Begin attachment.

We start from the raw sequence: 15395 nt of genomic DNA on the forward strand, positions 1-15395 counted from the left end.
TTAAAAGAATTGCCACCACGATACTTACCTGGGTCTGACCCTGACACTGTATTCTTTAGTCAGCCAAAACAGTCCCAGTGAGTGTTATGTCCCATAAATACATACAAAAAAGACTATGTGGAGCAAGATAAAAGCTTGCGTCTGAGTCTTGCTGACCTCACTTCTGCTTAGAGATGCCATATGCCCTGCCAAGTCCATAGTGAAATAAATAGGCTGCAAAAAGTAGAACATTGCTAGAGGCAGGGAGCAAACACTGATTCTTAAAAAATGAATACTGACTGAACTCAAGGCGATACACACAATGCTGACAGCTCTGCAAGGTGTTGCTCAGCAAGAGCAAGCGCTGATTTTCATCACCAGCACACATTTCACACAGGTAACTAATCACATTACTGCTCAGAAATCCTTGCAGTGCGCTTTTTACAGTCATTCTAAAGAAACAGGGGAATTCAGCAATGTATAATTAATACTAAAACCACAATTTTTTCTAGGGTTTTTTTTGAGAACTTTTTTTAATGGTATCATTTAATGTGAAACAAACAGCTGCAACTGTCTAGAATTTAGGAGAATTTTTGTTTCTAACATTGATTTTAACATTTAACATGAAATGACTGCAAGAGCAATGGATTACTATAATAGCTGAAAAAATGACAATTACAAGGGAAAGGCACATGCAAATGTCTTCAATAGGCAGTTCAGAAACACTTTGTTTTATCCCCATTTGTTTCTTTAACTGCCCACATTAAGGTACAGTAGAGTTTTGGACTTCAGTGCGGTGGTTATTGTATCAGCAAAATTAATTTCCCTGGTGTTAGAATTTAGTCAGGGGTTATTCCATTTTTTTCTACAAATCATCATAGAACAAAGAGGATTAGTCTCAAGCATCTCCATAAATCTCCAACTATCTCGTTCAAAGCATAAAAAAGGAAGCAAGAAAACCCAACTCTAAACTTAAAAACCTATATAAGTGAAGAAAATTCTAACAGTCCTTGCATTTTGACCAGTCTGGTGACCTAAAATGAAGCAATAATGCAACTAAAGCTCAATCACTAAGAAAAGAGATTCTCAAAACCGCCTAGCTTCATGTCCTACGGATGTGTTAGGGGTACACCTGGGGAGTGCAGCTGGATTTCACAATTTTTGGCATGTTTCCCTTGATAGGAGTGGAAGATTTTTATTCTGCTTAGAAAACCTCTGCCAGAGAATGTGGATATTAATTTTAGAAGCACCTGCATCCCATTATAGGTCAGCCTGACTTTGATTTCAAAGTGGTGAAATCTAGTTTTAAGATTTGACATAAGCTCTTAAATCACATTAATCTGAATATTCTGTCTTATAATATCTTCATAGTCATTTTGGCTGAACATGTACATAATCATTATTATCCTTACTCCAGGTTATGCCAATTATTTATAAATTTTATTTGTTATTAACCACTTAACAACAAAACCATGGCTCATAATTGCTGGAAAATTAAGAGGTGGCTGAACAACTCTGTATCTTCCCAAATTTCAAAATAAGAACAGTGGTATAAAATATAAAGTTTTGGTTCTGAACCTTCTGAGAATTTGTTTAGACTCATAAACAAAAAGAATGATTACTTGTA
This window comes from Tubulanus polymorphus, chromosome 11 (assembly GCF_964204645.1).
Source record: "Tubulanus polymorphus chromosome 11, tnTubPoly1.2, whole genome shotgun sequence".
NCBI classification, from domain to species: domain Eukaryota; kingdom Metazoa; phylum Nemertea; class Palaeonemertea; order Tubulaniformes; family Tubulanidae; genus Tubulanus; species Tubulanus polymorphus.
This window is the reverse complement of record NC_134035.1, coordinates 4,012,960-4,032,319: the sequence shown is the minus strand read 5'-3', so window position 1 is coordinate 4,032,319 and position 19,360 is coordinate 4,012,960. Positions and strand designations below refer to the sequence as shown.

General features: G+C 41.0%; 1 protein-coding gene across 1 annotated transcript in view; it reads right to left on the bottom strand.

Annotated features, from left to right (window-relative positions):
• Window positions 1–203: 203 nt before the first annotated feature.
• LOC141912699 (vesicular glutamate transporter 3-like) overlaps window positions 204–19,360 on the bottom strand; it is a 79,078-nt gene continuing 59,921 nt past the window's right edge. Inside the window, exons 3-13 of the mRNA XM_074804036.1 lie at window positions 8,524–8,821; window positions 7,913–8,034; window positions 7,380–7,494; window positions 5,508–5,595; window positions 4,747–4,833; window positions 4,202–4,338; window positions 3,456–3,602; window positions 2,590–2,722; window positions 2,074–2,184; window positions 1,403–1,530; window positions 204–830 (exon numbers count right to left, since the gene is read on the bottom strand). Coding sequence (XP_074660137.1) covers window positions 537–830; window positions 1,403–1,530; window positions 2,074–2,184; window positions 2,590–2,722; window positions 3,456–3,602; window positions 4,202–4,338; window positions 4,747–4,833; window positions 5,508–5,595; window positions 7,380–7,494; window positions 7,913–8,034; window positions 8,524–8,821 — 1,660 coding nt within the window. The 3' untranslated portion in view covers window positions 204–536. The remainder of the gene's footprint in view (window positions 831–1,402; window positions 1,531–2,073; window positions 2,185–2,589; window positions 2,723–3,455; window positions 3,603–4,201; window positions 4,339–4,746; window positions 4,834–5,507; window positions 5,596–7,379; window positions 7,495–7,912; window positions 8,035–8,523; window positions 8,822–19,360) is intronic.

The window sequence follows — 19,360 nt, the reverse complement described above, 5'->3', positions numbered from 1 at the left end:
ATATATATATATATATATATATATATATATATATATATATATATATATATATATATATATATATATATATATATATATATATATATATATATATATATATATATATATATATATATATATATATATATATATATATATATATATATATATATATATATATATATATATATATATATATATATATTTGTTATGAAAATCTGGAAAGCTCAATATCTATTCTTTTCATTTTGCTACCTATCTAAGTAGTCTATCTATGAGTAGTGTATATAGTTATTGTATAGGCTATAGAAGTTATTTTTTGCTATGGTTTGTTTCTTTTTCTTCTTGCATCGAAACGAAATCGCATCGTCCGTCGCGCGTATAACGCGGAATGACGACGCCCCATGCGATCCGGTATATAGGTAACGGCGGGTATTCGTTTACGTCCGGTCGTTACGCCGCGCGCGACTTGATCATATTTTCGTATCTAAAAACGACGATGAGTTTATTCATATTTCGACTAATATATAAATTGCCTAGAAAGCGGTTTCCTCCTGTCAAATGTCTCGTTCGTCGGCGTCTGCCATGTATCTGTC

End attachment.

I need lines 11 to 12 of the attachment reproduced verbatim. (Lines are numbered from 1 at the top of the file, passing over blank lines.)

The window sequence follows — 19,360 nt, the reverse complement described above, 5'->3', positions numbered from 1 at the left end:
ATATATATATATATATATATATATATATATATATATATATATATATATATATATATATATATATATATATATATATATATATATATATATATATATATATATATATATATATATATATATATATATATATATATATATATATATATATATATATATATATATATATATATATATATATATATATTTGTTATGAAAATCTGGAAAGCTCAATATCTATTCTTTTCATTTTGCTACCTATCTAAGTAGTCTATCTATGAGTAGTGTATATAGTTATTGTATAGGCTATAGAAGTTATTTTTTGCTATGGTTTGTTTCTTTTTCTTCTTGCATCGAAACGAAATCGCATCGTCCGTCGCGCGTATAACGCGGAATGACGACGCCCCATGCGATCCGGTATATAGGTAACGGCGGGTATTCGTTTACGTCCGGTCGTTACGCCGCGCGCGACTTGATCATATTTTCGTATCTAAAAACGACGATGAGTTTATTCATATTTCGACTAATATATAAATTGCCTAGAAAGCGGTTTCCTCCTGTCAAATGTCTCGTTCGTCGGCGTCTGCCATGTATCTGTC